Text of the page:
by Robert Gordon
Dow 30 component Cisco Systems (CSCO) has fallen into difficult times. Its stock price is currently 20% of where it was decade ago, and the company overall has the look of being old and tired. But at its current price, there may be room for "bottom fishing." I am going to take a look at its most recent quarter earnings, which ended April 30, 2012, to try to see signs of life from this internet infrastructure giant.
Cisco's fiscal year ends in late July, so when writing of the fiscal quarter that ended in late April, I will be writing about the company's third fiscal quarter. In that period, the company actually reported record revenues and profits. Revenues increased seven percent over the third fiscal quarter of 2011, to $11.6 billion. GAAP profits in the quarter came to $2.185 billion, or $0.40 per share, a 20% increase from the year ago quarter. Adjusted earnings came to $2.605 billion, or $0.48 per share, a 14% advance from the year earlier adjusted earnings amount. But the Street ignored the earnings report, instead focusing on the company's future.
Despite the otherwise excellent numbers in the quarter, Cisco gave some warnings about its future. Specifically, CEO John Chambers predicted revenue and profit increases slowing going forward, due to macro-economic issues such as stagnation in Europe, slowing growth in China, and generalized uncertainty in America. Chambers sees revenue growth overall slowing to 2% to 5% growth next quarter, and adjusted earnings of $0.44 to $0.46 per share. Due to the sluggishness suggested by Chambers, Cisco stock plunged despite the quality third quarter earnings.
Quarterly earnings numbers aside, Cisco has tremendous market positions in various categories around the world. During the first quarter of 2012, it held an 85% worldwide market share of the access routing network and a 70% share of the LAN switching market. It has substantial "cloud" technology, and will have a worldwide role in the build out of cell phone 4G LTE networks.
Cisco also has a very clean balance sheet, which it took advantage of earlier this year in its $5 billion dollar acquisition of NDS. The deal will strengthen Cisco's video capabilities in Europe and Asia. Cisco still has some $48 billion of cash and cash equivalents on its balance sheet, and other accretive acquisitions will undoubtedly be made.
I choose to look at Cisco as a value play. At its current $16 per share, it has a price to earnings ratio of 8.8, and a 5 year PEG of 1.0. It is selling now at a 24% discount to where it was two months ago. It offers a dividend yield of 2.0%. Main competitor Juniper Systems (JNPR) has a much higher price to earnings ratio, and higher PEG as well, with no dividend. I believe the market has punished Cisco unfairly and unduly harshly. This company will survive, and may even thrive if the European Union figures its way out of its morass. Today is a great launching point, price-wise, for this top tier technology company.
Alcatel-Lucent (ALU) is also in an intriguing valuation situation play. While Jim Cramer calls Alcatel a "terrible company" and that investors would do better just "buying a lottery ticket." He overlooks some possible headway for Alcatel. Its new series of routers are more dense, and more energy efficient than anything from Juniper or Cisco. While Cisco has long term relationships with governments and other enterprises globally, those relationships are unlikely to withstand an inferior product.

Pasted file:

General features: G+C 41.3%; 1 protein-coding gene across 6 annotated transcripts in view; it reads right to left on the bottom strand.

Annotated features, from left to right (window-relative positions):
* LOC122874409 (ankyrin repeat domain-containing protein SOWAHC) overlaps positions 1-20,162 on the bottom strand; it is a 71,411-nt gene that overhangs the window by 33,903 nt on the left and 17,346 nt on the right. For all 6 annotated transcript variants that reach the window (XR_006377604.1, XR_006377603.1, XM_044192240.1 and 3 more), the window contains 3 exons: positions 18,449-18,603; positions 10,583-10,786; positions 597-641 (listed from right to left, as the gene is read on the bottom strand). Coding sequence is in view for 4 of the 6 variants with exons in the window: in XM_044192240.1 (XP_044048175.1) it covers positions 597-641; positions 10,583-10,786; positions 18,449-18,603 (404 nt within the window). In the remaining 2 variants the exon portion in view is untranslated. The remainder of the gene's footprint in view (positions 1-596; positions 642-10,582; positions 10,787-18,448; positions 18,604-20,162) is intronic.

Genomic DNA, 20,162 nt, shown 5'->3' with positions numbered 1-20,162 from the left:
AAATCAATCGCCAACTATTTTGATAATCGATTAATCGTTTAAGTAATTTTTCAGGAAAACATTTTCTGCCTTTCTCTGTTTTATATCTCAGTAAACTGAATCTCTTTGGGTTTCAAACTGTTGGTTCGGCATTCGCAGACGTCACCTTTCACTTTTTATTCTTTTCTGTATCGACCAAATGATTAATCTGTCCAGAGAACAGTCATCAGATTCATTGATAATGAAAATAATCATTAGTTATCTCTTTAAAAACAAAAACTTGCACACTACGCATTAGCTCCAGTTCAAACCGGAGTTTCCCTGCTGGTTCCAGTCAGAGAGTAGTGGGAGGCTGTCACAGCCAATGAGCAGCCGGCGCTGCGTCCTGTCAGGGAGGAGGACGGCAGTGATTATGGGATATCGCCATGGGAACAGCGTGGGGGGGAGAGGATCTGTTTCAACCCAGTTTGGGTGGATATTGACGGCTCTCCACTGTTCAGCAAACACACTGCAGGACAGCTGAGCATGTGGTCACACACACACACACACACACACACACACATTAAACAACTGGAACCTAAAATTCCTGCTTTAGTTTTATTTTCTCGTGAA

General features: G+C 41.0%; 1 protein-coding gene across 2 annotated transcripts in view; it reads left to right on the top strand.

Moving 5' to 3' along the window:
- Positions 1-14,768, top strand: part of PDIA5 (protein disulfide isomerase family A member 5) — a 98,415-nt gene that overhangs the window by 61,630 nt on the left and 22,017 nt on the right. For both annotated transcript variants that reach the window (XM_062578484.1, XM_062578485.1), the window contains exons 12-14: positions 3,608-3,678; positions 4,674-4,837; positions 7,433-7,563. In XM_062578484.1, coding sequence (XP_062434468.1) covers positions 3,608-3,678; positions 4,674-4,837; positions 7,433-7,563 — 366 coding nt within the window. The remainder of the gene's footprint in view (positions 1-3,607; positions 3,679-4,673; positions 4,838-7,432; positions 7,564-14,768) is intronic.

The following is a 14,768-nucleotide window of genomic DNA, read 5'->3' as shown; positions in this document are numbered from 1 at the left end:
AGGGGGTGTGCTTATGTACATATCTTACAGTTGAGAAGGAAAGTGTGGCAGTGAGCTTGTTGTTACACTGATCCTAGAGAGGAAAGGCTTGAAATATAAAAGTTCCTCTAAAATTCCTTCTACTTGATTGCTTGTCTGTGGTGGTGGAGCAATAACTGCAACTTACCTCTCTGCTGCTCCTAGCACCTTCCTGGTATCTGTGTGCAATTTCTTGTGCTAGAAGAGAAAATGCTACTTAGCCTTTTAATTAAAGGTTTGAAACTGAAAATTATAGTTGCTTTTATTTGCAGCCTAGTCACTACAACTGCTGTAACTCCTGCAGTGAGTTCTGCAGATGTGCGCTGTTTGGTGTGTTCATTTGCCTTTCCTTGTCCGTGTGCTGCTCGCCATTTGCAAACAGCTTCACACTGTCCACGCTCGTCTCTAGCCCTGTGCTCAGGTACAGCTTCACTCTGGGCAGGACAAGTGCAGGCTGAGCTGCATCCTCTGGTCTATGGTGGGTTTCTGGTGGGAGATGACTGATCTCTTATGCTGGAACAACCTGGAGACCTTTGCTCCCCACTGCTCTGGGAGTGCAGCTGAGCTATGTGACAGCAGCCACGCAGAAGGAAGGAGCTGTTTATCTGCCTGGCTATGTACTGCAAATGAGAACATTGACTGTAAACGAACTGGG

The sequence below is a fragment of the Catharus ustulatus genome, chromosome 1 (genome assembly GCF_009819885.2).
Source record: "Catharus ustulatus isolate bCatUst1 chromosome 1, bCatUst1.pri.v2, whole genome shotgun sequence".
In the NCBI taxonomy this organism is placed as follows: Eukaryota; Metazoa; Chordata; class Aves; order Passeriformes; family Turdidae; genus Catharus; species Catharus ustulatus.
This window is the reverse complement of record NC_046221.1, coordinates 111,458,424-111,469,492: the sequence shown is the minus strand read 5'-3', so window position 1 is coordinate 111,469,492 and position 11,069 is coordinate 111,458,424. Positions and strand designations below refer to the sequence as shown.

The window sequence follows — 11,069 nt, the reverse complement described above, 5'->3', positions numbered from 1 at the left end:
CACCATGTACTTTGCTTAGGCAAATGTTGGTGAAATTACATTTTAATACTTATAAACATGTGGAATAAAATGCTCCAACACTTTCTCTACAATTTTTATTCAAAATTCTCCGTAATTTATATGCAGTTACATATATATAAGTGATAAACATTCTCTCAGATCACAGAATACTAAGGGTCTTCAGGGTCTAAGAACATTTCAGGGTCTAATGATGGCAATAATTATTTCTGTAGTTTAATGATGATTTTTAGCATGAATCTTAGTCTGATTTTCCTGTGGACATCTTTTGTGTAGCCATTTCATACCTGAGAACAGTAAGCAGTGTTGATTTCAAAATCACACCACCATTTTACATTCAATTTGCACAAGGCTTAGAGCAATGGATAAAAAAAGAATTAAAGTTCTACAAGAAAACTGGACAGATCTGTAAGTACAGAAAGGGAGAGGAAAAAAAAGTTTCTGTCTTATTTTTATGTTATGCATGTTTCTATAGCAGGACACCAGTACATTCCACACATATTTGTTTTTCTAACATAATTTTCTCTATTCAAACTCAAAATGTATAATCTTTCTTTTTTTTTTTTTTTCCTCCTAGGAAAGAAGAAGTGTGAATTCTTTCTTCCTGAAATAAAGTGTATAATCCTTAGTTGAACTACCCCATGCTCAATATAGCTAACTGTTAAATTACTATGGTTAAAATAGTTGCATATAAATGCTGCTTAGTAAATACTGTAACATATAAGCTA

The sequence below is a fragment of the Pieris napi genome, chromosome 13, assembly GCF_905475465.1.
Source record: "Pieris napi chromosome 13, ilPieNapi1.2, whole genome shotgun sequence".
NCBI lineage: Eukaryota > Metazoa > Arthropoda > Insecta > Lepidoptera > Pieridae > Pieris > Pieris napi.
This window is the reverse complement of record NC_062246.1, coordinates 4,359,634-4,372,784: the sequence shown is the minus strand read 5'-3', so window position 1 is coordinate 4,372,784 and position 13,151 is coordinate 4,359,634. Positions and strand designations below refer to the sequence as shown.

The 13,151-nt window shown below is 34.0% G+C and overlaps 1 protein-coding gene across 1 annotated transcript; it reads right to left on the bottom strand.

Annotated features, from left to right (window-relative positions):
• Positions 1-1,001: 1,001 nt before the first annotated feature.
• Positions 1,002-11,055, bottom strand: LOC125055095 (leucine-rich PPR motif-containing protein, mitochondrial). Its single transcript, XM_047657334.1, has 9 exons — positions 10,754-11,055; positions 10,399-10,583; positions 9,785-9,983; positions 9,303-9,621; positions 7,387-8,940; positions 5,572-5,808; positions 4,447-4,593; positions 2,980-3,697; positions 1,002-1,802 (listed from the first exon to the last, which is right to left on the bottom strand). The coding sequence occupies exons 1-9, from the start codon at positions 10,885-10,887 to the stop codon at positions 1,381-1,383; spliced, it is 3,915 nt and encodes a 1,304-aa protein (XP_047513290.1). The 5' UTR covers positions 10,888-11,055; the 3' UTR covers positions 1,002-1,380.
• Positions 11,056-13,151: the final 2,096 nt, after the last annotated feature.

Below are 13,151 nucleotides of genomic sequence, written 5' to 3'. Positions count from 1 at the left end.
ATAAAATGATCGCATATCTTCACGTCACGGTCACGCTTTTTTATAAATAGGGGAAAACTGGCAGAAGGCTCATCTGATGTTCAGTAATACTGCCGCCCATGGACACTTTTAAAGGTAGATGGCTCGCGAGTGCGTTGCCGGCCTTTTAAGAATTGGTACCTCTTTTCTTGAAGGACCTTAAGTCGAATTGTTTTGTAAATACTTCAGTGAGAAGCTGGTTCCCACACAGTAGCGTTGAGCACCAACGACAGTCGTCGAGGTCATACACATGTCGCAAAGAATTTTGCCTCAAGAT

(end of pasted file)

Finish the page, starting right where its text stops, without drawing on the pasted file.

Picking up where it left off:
It would appear from Alcatel's "barely there" stock price that the Street has pretty much given up on Alcatel. Not so fast. In addition to its new advanced routers, Alcatel has won some recent contracts, such as in West Texas. The company has a trailing price to earnings ratio of 3.1, and a forward ratio of 8.8. If the company can turn its new routers into actual revenues and profits, we will look back upon this time as a great opportunity. Alcatel is not for conservative investors, of course, but if you can afford to take a risk, Alcatel has leverage and possibilities on its side.
Another company in the industry I see with some upside potential at current valuation is LSI (LSI). It designs and markets storage and networking semiconductors worldwide. As such, it is being buffeted by the same ill winds from Europe as other worldwide companies. Nonetheless, it has met or beat analysts' expectations each of the last four quarters. In the first quarter of 2012, revenue came to $622 million. Management is expecting $630 million to $670 million in the current quarter. Earnings in the first quarter came to an adjusted $117 million, or $0.20 per share. This was double the year ago adjusted earnings, and over 40% above analysts' expectations. Management is looking for adjusted current quarter earnings of about $0.18 per share.
LSI's main hurdle is overcoming its decision to get out of the external storage systems business, which it sold in the second quarter of 2011. That business represented some $700 million of annual revenue, but growth in that sector was straggling behind the rest of the company. LSI instead is betting its future on cloud computing, solid state drives, and wireless infrastructure. Analysts have a one year target of $11.04, which represents a 70% gain from the current price at about $6.50 per share. I am not alone as a fan of LSI; so is Jim Cramer. I believe this is a winning play for the growth investor, especially since LSI's stock has fallen by a third since mid-March.
Disclosure: I have no positions in any stocks mentioned, and no plans to initiate any positions within the next 72 hours.